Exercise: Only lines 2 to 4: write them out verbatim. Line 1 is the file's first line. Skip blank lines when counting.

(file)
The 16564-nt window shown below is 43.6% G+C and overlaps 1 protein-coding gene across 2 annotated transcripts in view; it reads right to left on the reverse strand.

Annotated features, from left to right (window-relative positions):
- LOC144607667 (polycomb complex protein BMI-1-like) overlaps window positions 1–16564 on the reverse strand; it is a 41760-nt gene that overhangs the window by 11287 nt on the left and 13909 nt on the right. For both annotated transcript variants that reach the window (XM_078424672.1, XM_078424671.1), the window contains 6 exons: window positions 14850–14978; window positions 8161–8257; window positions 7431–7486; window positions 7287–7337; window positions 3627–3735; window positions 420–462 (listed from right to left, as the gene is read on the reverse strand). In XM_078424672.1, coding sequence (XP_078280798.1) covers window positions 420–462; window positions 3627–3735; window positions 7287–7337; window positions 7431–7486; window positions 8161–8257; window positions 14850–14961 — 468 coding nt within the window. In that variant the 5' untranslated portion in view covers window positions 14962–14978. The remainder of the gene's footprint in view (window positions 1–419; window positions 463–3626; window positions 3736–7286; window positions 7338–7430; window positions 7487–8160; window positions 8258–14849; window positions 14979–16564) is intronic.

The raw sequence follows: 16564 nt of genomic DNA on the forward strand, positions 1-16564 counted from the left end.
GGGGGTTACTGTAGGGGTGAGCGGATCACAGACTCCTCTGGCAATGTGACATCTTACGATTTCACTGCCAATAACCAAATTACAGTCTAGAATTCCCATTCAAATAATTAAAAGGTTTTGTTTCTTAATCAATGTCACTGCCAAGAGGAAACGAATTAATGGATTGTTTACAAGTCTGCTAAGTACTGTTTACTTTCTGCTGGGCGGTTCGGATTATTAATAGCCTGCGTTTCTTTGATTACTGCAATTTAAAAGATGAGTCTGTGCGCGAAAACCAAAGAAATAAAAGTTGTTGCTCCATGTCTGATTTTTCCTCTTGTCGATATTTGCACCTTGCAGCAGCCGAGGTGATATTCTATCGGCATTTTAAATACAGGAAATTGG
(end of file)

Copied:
Annotated features, from left to right (window-relative positions):
- LOC144607667 (polycomb complex protein BMI-1-like) overlaps window positions 1–16564 on the reverse strand; it is a 41760-nt gene that overhangs the window by 11287 nt on the left and 13909 nt on the right. For both annotated transcript variants that reach the window (XM_078424672.1, XM_078424671.1), the window contains 6 exons: window positions 14850–14978; window positions 8161–8257; window positions 7431–7486; window positions 7287–7337; window positions 3627–3735; window positions 420–462 (listed from right to left, as the gene is read on the reverse strand). In XM_078424672.1, coding sequence (XP_078280798.1) covers window positions 420–462; window positions 3627–3735; window positions 7287–7337; window positions 7431–7486; window positions 8161–8257; window positions 14850–14961 — 468 coding nt within the window. In that variant the 5' untranslated portion in view covers window positions 14962–14978. The remainder of the gene's footprint in view (window positions 1–419; window positions 463–3626; window positions 3736–7286; window positions 7338–7430; window positions 7487–8160; window positions 8258–14849; window positions 14979–16564) is intronic.

The raw sequence follows: 16564 nt of genomic DNA on the forward strand, positions 1-16564 counted from the left end.